The Australian government has issued a market access advisory to beef exporters reminding them of China’s requirement that beef and beef products must be free of synthetic hormonal growth promotants (HGPs). Effective May 8, Australia will require meat exports destined for China to be “sourced from animals that do not have hormonal growth promotants or contain residues outside normal physiological levels.” Monthly verification testing requirements are also outlined in the advisory.
China’s ban on HGPs is not new, but it recently became an issue of heightened concern for the Australian industry when Australian officials were advised by their Chinese counterparts that China was conducting port-of-entry testing for HGP residues.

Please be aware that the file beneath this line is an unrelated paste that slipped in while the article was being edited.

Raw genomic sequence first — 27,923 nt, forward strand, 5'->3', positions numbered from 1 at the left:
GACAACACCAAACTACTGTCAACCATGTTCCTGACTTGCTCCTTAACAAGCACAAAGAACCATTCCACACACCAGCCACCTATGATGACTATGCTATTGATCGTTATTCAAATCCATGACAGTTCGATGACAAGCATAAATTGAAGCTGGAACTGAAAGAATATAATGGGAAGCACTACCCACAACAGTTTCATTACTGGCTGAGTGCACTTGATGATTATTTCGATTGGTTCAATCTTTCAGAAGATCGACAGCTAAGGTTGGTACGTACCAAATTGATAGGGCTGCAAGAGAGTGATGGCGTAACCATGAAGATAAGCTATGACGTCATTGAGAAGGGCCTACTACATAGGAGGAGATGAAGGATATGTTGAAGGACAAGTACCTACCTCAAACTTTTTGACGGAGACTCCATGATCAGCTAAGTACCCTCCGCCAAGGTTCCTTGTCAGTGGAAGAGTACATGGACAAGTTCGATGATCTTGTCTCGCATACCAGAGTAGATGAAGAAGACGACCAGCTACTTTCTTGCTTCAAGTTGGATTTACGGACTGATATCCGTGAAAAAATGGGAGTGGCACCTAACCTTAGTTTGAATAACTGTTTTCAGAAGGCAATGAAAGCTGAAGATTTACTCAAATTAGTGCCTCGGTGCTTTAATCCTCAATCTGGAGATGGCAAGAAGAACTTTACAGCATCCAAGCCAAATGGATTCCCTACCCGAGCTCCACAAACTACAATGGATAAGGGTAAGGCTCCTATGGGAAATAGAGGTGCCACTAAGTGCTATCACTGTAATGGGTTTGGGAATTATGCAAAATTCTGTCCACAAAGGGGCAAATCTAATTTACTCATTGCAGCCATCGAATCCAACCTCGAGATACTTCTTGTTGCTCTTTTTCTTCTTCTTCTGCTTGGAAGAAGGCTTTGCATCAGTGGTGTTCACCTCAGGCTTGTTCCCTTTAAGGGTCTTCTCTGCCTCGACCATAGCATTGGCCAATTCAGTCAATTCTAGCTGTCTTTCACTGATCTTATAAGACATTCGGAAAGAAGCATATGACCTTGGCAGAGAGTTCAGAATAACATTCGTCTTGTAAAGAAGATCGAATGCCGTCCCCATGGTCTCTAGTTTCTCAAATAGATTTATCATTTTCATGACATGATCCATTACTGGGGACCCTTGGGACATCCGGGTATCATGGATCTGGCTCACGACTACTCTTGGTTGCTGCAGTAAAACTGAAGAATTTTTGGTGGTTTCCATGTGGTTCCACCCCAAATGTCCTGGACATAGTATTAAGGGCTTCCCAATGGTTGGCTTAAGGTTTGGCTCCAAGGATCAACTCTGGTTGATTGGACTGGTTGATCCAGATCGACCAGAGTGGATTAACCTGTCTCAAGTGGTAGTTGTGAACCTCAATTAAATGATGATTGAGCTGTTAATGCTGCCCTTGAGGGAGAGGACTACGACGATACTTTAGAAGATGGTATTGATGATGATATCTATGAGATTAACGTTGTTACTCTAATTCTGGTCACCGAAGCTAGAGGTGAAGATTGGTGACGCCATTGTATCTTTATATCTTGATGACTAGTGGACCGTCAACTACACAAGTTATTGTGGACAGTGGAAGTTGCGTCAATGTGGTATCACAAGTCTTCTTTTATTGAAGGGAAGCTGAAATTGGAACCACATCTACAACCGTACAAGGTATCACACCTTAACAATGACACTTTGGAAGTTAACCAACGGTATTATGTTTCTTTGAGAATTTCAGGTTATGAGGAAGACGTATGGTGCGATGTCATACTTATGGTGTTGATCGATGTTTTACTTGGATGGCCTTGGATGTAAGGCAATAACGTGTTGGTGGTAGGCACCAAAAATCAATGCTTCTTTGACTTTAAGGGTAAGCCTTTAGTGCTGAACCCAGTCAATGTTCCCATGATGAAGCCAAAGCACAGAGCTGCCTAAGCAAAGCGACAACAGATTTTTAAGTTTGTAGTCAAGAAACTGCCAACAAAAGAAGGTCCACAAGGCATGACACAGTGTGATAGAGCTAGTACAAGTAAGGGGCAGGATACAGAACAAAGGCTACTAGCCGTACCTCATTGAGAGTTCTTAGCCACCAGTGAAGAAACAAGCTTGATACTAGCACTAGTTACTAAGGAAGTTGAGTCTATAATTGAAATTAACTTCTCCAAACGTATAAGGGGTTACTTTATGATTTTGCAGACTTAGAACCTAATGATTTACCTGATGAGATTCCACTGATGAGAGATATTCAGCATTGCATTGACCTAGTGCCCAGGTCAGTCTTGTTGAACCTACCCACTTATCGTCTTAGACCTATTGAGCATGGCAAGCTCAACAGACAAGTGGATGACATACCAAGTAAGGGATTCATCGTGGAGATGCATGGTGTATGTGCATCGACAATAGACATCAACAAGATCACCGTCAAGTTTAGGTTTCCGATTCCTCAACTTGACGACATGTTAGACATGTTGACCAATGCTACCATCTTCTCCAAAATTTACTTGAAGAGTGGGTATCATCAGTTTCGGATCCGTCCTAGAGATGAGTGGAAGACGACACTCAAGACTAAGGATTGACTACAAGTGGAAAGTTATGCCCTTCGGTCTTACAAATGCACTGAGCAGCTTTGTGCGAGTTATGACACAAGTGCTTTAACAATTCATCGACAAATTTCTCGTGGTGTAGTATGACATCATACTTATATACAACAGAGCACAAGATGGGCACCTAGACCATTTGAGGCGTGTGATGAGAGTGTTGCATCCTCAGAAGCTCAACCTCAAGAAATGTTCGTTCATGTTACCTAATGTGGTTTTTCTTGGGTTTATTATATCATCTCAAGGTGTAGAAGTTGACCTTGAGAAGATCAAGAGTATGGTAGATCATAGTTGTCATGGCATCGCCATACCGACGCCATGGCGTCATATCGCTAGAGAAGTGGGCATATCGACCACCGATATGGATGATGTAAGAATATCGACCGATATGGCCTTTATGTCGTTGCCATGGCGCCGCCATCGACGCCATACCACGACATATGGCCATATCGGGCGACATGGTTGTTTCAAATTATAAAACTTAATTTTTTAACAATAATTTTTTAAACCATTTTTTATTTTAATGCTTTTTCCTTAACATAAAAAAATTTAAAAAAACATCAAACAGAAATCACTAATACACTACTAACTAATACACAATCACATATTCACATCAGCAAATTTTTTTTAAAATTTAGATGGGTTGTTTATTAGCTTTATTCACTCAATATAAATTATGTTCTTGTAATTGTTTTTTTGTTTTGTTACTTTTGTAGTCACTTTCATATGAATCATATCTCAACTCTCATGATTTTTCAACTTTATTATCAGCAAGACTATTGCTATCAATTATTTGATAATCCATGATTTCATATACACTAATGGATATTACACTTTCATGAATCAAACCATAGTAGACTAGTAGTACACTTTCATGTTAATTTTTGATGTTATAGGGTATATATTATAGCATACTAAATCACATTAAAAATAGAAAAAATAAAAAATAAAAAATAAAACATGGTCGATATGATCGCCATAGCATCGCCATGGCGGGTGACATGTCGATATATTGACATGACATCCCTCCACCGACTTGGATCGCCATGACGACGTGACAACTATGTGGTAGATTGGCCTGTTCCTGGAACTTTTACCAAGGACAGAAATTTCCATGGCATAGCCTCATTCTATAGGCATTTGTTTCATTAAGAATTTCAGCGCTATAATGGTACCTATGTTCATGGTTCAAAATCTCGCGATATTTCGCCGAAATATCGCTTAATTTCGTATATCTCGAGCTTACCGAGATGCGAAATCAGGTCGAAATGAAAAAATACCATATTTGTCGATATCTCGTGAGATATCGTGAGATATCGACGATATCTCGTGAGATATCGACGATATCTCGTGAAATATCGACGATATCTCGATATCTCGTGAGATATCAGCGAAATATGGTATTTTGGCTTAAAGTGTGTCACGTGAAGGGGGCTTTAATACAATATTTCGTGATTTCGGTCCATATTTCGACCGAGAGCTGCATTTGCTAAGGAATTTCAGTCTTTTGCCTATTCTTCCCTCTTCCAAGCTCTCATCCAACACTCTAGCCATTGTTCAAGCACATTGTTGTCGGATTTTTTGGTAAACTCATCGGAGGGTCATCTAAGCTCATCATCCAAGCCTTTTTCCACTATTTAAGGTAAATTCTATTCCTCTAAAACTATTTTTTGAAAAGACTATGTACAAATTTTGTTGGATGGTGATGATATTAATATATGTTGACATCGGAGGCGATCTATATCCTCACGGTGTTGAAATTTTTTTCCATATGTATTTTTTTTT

China’s decision to enforce its HGP policy on imports from Australia follows action taken by Russia to suspend all imports of Australian beef (effective April 7) due to findings of trenbolone acetate residues. Australia has recently experienced explosive beef export growth to China, with last year’s volume of 162,930 metric tons (mt) increasing nearly 300 percent over 2012. This year’s exports (through April) total 51,195 mt – up 27 percent from the same period in 2013 – as China has emerged as the third-largest destination for Australian beef, following Japan and the United States.
The Chinese market has been closed to U.S. beef since 2003, and market access negotiations between the U.S. and China are ongoing. Both parties recently cited July 2014 as a target date for reopening the market. USMEF will provide further updates on this issue as more details become available.